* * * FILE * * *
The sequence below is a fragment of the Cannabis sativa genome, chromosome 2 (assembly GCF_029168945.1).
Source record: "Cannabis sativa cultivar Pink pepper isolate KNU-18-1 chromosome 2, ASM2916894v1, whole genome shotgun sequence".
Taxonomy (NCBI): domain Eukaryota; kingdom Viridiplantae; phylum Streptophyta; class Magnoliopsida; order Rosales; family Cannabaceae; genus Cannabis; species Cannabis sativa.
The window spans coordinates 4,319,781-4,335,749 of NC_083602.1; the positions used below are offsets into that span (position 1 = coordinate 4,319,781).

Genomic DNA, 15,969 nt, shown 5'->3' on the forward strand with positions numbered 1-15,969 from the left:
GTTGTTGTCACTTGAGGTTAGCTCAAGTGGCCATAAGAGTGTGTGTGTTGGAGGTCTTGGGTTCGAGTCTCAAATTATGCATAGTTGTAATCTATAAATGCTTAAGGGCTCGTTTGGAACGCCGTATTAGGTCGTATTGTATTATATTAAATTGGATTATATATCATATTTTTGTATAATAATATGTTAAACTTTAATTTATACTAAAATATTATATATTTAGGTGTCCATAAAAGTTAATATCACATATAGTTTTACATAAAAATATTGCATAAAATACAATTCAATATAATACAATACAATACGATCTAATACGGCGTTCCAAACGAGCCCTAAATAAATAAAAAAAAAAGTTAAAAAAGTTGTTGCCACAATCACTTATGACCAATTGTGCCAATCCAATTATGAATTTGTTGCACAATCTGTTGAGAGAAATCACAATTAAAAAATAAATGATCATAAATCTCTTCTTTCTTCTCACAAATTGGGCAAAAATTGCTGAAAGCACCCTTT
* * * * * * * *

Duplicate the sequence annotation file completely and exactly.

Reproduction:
The sequence below is a fragment of the Cannabis sativa genome, chromosome 2 (assembly GCF_029168945.1).
Source record: "Cannabis sativa cultivar Pink pepper isolate KNU-18-1 chromosome 2, ASM2916894v1, whole genome shotgun sequence".
Taxonomy (NCBI): domain Eukaryota; kingdom Viridiplantae; phylum Streptophyta; class Magnoliopsida; order Rosales; family Cannabaceae; genus Cannabis; species Cannabis sativa.
The window spans coordinates 4,319,781-4,335,749 of NC_083602.1; the positions used below are offsets into that span (position 1 = coordinate 4,319,781).

Genomic DNA, 15,969 nt, shown 5'->3' on the forward strand with positions numbered 1-15,969 from the left:
GTTGTTGTCACTTGAGGTTAGCTCAAGTGGCCATAAGAGTGTGTGTGTTGGAGGTCTTGGGTTCGAGTCTCAAATTATGCATAGTTGTAATCTATAAATGCTTAAGGGCTCGTTTGGAACGCCGTATTAGGTCGTATTGTATTATATTAAATTGGATTATATATCATATTTTTGTATAATAATATGTTAAACTTTAATTTATACTAAAATATTATATATTTAGGTGTCCATAAAAGTTAATATCACATATAGTTTTACATAAAAATATTGCATAAAATACAATTCAATATAATACAATACAATACGATCTAATACGGCGTTCCAAACGAGCCCTAAATAAATAAAAAAAAAAGTTAAAAAAGTTGTTGCCACAATCACTTATGACCAATTGTGCCAATCCAATTATGAATTTGTTGCACAATCTGTTGAGAGAAATCACAATTAAAAAATAAATGATCATAAATCTCTTCTTTCTTCTCACAAATTGGGCAAAAATTGCTGAAAGCACCCTTT